1. Stonehenge – Thursday 23rd August

      Pulling into the Stonehenge car park we are attracted to the presence of a dinky motorbike and sidecar combo.

      Other vehicles are arriving but as yet it’s not too mobbed. We park up and Mark goes to have a closer look at the motorbike with it’s boxy white side car and fascia highlighted in red, orange and blue horizontal stripes. A Ford transit van pulls in. Three young men get out. One takes a photo of the bike on his smart phone, then they all light cigarettes and hang around the bike discussing it, admiring it. A Japanese family get out of their car and all excitedly check out the bike, and of course take photos.

      Mark compass reading

      Every car that parks up contains at least one passenger interested in the motorbike. It’s a BMW, a French number-plate temptingly inscribed “capable of evading high speed pursuit” just below the numbers. While it’s here, it’s going to be photographed as much as the stones.

      I’m in the truck and it starts vibrating. Two Chinooks fly past low to the ground. The sheep are scattered across the adjacent field. I watch as one too big lamb head-butts it’s mother’s stomach and almost floors her. They’ll be going soon. Another crop almost ready to harvest.

      Up by the stones, Mark has learnt that all the helicopter activity is the final phase of training for the next deployment to Afghanistan. The skies will be busy for the next week or so and then this batch of trainees will be in the ‘theatre’.

      A father walks past telling his two kids, “That’s the same as two elephants or two buses or an aeroplane”. I’m guessing he’s talking about the weight of the stones. Mark is trying different methods of taking compass readings. There must be iron in the earth around here. The calibration is tricky.

      A man stands on the tarmac walkway holding up a stick with a day-glo orange pompom on top; a tour leader with a coach party of young, petite, South East Asian men. They are marched round, grabbing photos on the hoof. A middle-aged man stands close by and talks loudly on his mobile. Russian I think. The tour guide with the pompom stick gathers his group half way round the stone circle and three stragglers run to join them. He must be very strict.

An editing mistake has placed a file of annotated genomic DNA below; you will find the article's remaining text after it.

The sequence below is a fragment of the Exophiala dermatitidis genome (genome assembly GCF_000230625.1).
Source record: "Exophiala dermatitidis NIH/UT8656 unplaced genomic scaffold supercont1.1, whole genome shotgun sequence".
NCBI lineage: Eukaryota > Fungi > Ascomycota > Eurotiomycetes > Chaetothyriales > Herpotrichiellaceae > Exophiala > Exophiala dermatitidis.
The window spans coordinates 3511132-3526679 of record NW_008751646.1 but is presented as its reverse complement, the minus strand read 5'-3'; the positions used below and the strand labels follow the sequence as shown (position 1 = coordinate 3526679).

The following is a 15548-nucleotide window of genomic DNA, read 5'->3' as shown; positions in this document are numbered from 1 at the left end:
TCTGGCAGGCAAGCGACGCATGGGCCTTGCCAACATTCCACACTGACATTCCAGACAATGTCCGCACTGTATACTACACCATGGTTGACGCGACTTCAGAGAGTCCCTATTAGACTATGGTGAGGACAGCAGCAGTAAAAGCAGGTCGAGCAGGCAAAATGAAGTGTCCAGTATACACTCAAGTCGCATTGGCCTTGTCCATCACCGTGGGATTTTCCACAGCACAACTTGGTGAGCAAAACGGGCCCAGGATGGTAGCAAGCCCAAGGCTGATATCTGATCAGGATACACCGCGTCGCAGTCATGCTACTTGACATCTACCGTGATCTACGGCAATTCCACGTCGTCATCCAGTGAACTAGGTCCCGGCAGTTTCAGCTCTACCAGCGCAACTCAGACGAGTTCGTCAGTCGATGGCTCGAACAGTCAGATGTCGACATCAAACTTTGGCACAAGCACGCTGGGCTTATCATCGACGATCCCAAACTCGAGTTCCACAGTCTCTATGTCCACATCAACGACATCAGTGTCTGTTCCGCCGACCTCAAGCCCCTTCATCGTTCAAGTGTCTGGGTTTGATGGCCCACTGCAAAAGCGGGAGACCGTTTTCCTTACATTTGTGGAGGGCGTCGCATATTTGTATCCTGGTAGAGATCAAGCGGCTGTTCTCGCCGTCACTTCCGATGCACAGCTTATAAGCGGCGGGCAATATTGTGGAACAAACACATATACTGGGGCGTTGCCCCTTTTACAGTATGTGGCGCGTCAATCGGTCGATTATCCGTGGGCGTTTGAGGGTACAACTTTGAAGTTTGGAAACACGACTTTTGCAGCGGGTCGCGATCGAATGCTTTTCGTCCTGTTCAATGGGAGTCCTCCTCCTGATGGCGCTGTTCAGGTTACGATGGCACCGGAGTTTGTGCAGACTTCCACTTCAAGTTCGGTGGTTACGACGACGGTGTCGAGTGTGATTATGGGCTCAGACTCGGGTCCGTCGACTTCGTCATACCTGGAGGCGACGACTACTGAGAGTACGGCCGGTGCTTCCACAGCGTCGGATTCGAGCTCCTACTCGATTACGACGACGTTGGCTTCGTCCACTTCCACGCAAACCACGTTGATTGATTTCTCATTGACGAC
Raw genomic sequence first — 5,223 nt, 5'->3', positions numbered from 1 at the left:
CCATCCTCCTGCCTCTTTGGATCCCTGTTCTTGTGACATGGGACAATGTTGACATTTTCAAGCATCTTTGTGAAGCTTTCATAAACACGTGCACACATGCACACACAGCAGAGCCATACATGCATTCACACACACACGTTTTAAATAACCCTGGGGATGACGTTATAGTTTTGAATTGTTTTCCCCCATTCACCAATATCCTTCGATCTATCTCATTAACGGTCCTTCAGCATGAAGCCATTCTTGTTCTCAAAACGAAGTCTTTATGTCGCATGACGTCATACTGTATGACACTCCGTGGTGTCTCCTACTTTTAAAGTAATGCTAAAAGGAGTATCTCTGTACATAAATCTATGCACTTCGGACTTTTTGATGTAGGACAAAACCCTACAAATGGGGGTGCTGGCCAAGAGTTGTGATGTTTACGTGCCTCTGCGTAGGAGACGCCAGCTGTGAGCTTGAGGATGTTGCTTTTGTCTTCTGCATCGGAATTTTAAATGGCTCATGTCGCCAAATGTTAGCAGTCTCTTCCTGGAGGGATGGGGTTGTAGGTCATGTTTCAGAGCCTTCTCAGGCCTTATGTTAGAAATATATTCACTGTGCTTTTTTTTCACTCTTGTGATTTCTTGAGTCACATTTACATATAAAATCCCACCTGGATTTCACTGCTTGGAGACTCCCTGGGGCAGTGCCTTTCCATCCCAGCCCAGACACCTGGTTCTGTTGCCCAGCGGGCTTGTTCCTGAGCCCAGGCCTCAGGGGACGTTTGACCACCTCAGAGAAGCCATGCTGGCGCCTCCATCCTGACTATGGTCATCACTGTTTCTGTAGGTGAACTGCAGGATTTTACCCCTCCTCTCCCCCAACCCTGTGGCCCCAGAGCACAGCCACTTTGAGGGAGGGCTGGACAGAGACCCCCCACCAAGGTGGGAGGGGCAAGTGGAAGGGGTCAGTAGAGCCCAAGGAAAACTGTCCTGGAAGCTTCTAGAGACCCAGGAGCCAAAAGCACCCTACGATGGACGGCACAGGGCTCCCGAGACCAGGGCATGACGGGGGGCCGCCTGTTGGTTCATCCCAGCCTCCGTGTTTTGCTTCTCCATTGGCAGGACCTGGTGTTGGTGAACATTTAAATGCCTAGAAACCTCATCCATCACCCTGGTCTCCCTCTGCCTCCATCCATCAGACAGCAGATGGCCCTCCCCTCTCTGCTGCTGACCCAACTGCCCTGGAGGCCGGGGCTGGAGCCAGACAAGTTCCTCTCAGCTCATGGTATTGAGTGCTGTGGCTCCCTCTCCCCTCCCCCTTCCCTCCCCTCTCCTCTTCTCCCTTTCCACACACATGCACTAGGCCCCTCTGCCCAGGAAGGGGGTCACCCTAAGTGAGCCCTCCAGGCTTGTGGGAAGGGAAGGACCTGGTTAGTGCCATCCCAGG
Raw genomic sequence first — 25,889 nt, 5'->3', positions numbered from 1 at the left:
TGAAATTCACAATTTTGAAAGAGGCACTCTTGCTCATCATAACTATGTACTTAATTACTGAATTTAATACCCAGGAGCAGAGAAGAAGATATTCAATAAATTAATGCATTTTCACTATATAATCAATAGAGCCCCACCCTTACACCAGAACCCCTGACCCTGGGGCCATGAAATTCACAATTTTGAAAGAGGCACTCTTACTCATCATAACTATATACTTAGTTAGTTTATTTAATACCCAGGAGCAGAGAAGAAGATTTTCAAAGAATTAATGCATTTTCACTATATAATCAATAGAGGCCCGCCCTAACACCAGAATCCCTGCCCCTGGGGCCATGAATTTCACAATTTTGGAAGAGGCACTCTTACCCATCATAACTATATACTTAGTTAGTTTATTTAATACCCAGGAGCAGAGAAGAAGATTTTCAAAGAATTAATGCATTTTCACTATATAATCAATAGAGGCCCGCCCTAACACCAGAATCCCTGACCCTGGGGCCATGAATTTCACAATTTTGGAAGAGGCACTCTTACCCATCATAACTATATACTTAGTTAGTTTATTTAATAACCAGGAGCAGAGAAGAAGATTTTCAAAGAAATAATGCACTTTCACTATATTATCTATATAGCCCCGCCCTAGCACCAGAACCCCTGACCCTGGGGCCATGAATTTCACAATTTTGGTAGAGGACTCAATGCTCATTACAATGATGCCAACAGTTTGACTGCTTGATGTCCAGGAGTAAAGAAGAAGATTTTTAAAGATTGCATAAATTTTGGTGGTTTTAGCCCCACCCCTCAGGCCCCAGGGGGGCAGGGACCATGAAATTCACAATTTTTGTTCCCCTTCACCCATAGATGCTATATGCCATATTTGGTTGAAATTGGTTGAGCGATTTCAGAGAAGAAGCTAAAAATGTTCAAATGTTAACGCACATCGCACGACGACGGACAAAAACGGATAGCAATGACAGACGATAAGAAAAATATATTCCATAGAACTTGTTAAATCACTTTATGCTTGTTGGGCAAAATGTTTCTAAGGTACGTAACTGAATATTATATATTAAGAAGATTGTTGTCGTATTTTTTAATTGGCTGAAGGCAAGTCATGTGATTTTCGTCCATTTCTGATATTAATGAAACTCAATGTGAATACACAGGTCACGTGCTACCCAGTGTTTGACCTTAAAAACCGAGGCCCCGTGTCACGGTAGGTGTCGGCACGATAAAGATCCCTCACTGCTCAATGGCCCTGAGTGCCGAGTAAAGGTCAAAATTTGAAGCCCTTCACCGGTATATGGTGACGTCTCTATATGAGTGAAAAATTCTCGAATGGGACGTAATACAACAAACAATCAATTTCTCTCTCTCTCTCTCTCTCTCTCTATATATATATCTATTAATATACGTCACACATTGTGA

Mark has barely begun and is approached by a man asking if he can have a look. The man crouches beside Mark. He wants to chat. Mark tells him he’s only just started so there isn’t much to see. The man leaves. Mark turns his paper over and has to begin again.

      Jack watching Mark

      The Chinooks fly back. It’s going to be a very noisy day but a very good photo opportunity for plane spotters; or are they aircraft enthusiasts?

      A Dutch mother and son join the walkway and attempt a game of Frisbee. She’s slightly encumbered by a sizable unwieldy handbag that she continues wearing over her shoulder. Inevitably the Frisbee goes over the rope. The boy steps over, the mother walks away.

      A man on a mobility scooter arrives at the top of the tarmac walkway. His daughter tells him, “I reckon you’ll be alright if you try it. It’s solid.” And the man bumps onto and along the grass. It’s sunny and dry today. The jackdaws are among the stones, casually cawing to each other – periodically drowned out by the helicopter blades.

      A glamorous Indian family walk onto the grass and discuss the video facility of a smart phone. “Come on guys, we’ve got twenty minutes”, says the mother. The walkway is suddenly solid with people. Outside on the road, coaches are queuing to get into the car park.

      A boy in a green baseball cap stands next to Mark and watches him draw. Occasionally he removes a spider crawling across him but is otherwise totally engaged. After several minutes he’s called, “Jack!” He indicates he wants to stay, “Yes!” comes the stern reply and Jack begrudgingly trudges off to join the others.

      Still watching

      I realise that the scattered women sitting along the grass are actually a group. They gather in a circle around a slender bespectacled man and then lie down, their heads almost touching in the centre of the circle. It must be a led meditation. The man sits and speaks into a microphone, gently gesticulating with his free hand. Luckily, the Chinooks are having a break.

      Alarmingly close to me a father lifts his toddler over the outside guide rope, wriggles his shorts down and helps the tot to pee.

      And so it goes…

      Anstee – Stonehenge Study 23rd August 2012